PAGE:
10:00 amSink or Swim: The Five Most Important Startup Decisions

11:00 amMeet Judy Jetson: How Technology is Transforming 21st Century Teens

2:00 pmKeynote Conversation: Heather Armstrong / Jason Kottke

3:30 pmRunning Your New Media Business

5:00 pmHolistic Web Design: Finding the Creative Balance in Multi-Disciplined Teams

--This one is rather star studded and I will need to make sure to get there early.


10:00 amCSS Problem Solving

11:30 amStandard Deviation: Hacks and Dirty Tricks for the Web

2:00 pmCraig Newmark Keynote Interview

3:30 pmDesigning for Community with 'Zero-Advertising' Brands

3:30 pmCreative Subplot: The Viral Edition

--clearly I'll have to pick one but I might wait till the last minute to really pick which it will be.

5:00 pmDesign Eye for the List Guy

--I might want a backup for this one as it's probably going to fill up fast.


10:00 amBuilding a Start-Up Technology Company

11:30 amHow to Be a Virtual World Entrepreneur

2:00 pmBurnie Burns Keynote

3:30 pmDogma Free Design

5:00 pmBruce Sterling Presentation: The State of the World

sxsw, conference

Google moving toward standards

Google has come out with a WYSIWYG editor to go along with there brand new web hosting service. In general the service is mediocre and on par with most other services. 100 mbs of storage with the ability to up load images. The editor is smooth though lacking in features. Clearly there is room for improvement and a straight forward path of features to add. This is a product aimed at people who don’t know what they are doing and so no web designer need to worry about losing their jobs yet.

What is interesting is the code it created. Google is know for writing bad code and discarding standards. The Google front page alone, in all it’s bleakness, has 66 errors. Making a quick page and running through a validator shows only 10 errors which is a large reduction.

Looking deeper in the the code you can see they have put some good effort in to making this a new age editor. About 95% of the design in done in CSS. Al the code is very readable though there are browser hacks abound and it will be interesting to see how that degrades with time.

I don’t know if they are storing the entire text file of HTML or generating the page on the fly. If it’s generated on the fly they can update the CSS as needed but if it’s all saved to a static file they might be saving hacks that will one day be a big problem to fix.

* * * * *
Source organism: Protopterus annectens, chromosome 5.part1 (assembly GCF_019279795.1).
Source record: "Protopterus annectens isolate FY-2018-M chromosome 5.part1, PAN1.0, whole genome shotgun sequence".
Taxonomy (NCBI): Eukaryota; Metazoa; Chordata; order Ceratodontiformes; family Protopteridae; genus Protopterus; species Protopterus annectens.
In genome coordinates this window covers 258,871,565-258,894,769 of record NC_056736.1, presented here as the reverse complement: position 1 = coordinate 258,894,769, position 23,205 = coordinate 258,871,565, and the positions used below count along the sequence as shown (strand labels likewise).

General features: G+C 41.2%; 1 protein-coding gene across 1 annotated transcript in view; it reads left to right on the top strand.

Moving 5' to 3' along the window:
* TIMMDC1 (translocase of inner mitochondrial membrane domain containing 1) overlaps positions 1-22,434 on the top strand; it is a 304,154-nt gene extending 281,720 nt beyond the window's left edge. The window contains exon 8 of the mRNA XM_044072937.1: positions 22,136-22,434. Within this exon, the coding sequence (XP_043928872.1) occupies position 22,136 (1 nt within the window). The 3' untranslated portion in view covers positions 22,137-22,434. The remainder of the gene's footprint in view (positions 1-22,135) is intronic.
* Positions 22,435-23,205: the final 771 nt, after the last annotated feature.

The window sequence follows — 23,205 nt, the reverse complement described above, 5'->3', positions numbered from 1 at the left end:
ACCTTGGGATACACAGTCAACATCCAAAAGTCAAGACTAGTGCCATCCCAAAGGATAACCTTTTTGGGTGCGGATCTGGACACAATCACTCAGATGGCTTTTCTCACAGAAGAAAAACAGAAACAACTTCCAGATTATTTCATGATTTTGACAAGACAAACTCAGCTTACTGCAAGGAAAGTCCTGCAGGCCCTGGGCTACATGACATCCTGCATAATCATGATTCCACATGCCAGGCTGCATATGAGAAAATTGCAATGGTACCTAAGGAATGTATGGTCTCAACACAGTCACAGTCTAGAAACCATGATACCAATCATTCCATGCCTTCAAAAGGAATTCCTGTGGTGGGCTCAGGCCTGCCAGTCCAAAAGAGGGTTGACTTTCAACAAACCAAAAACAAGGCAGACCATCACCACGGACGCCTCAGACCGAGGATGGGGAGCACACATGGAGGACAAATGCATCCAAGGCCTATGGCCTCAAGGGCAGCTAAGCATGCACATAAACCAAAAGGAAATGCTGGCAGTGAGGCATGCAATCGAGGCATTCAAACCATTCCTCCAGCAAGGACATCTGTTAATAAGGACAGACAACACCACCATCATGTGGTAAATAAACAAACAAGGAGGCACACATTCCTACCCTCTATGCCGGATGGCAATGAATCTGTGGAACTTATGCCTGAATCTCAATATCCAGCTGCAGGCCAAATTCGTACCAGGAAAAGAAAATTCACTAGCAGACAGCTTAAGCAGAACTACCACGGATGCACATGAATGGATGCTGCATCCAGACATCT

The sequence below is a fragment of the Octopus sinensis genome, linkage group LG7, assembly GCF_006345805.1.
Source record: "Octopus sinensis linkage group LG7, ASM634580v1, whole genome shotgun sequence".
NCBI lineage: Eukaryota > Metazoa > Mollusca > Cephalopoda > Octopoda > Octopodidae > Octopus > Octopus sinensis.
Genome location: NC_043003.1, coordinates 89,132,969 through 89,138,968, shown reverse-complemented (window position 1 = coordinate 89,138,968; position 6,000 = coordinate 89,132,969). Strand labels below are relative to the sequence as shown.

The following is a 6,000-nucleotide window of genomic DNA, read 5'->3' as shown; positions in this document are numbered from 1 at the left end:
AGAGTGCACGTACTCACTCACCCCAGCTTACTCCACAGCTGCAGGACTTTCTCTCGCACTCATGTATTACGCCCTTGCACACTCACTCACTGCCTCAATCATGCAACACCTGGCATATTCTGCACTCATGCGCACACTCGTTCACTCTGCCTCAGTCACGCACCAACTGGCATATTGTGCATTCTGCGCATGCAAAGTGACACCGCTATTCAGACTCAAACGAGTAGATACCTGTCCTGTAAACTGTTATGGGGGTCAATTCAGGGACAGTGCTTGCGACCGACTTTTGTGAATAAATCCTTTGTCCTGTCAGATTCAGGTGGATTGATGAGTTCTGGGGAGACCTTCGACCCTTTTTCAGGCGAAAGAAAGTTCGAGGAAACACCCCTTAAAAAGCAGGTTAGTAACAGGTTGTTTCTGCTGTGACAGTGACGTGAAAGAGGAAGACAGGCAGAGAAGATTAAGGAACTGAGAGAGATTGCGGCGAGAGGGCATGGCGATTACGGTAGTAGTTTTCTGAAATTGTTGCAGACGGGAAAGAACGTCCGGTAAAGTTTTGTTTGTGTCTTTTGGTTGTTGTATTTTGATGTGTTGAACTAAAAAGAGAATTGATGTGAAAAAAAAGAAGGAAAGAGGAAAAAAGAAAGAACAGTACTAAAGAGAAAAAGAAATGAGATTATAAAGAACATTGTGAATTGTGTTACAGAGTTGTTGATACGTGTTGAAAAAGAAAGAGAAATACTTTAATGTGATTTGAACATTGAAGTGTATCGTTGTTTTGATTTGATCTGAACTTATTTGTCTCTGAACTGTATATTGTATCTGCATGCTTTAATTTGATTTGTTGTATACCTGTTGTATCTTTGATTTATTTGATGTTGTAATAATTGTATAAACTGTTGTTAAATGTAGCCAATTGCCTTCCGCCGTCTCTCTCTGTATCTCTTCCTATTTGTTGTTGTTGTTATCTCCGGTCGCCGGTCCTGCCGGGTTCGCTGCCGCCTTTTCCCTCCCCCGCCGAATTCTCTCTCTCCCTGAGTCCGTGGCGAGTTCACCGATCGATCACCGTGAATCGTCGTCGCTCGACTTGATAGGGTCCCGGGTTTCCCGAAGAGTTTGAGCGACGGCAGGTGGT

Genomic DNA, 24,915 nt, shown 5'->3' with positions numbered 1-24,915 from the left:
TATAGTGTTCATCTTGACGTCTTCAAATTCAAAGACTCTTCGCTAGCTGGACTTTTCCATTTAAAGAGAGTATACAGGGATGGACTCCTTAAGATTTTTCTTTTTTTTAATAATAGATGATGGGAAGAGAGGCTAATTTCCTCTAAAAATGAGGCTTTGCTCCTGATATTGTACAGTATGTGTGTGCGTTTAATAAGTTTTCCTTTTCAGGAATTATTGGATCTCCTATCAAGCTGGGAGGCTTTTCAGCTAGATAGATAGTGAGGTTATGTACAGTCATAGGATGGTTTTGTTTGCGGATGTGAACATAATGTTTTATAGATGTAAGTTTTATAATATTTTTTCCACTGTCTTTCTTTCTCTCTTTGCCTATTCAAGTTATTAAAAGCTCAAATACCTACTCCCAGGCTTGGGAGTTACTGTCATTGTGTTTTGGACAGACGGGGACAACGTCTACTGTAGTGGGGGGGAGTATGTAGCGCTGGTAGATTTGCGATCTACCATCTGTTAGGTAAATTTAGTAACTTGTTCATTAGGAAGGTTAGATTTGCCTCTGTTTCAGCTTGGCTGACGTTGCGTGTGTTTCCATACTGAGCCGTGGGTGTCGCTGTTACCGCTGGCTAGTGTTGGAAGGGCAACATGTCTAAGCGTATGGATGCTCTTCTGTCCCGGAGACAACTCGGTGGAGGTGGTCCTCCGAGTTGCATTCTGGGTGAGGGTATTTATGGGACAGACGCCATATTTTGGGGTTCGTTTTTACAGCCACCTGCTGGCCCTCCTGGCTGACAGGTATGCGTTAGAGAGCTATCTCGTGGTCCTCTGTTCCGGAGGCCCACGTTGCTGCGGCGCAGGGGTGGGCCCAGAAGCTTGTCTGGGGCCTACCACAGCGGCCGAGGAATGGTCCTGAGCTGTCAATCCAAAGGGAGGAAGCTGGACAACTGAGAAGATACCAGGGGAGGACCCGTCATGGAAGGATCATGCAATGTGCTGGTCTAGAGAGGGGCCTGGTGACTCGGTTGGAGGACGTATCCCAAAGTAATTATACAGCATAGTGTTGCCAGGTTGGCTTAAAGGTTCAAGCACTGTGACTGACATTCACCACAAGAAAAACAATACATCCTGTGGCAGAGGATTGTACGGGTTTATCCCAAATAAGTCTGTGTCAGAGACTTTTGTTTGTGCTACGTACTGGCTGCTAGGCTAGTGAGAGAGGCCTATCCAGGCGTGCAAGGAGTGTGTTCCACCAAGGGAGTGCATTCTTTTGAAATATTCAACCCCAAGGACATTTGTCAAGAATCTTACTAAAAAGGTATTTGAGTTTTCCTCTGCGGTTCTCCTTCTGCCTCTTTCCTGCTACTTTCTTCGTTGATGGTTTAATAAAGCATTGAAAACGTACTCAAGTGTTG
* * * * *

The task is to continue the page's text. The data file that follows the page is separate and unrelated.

While no techy person is going to be overly impressed buy this release I think it’s mostly a good thing that will hopefully help people who don’t know what they are doing make better formed websites.

google, pagecreator, w3c, validate

I hate Akismet

Akismet is really starting to piss me off. It’s a great spam filter for wordpress and has really stopped all spam.It has also stopped all commenting. This is a tiny tiny blog in the midst of a vast blogosphere and get few to no comments at all. Every comment I get is like a small flower that I want to tend and encourage to grow.

Akismet insists on placing comments in the moderation queue and then never telling me. It sends me no email and I don’t check often enough to see new comments. In general I would like actual comments to float right through to the page.

Akismet might be great at stopping spam but what’s the point if it just stops everything else as well? It would be one thing if I could turn on email notification, or change the level of security but there are no options to mess around with.

Previously I was using spam karma. I don’t know if that’s been upgraded to wordpress 2.0 but I’m missing it a lot these days.

Matthew Mullenweg could comment about all the great think Akismet could do and all the improvements he will make but who knows if I’d ever even notice the post to approve it.

Akismet, spamkarma, wordpress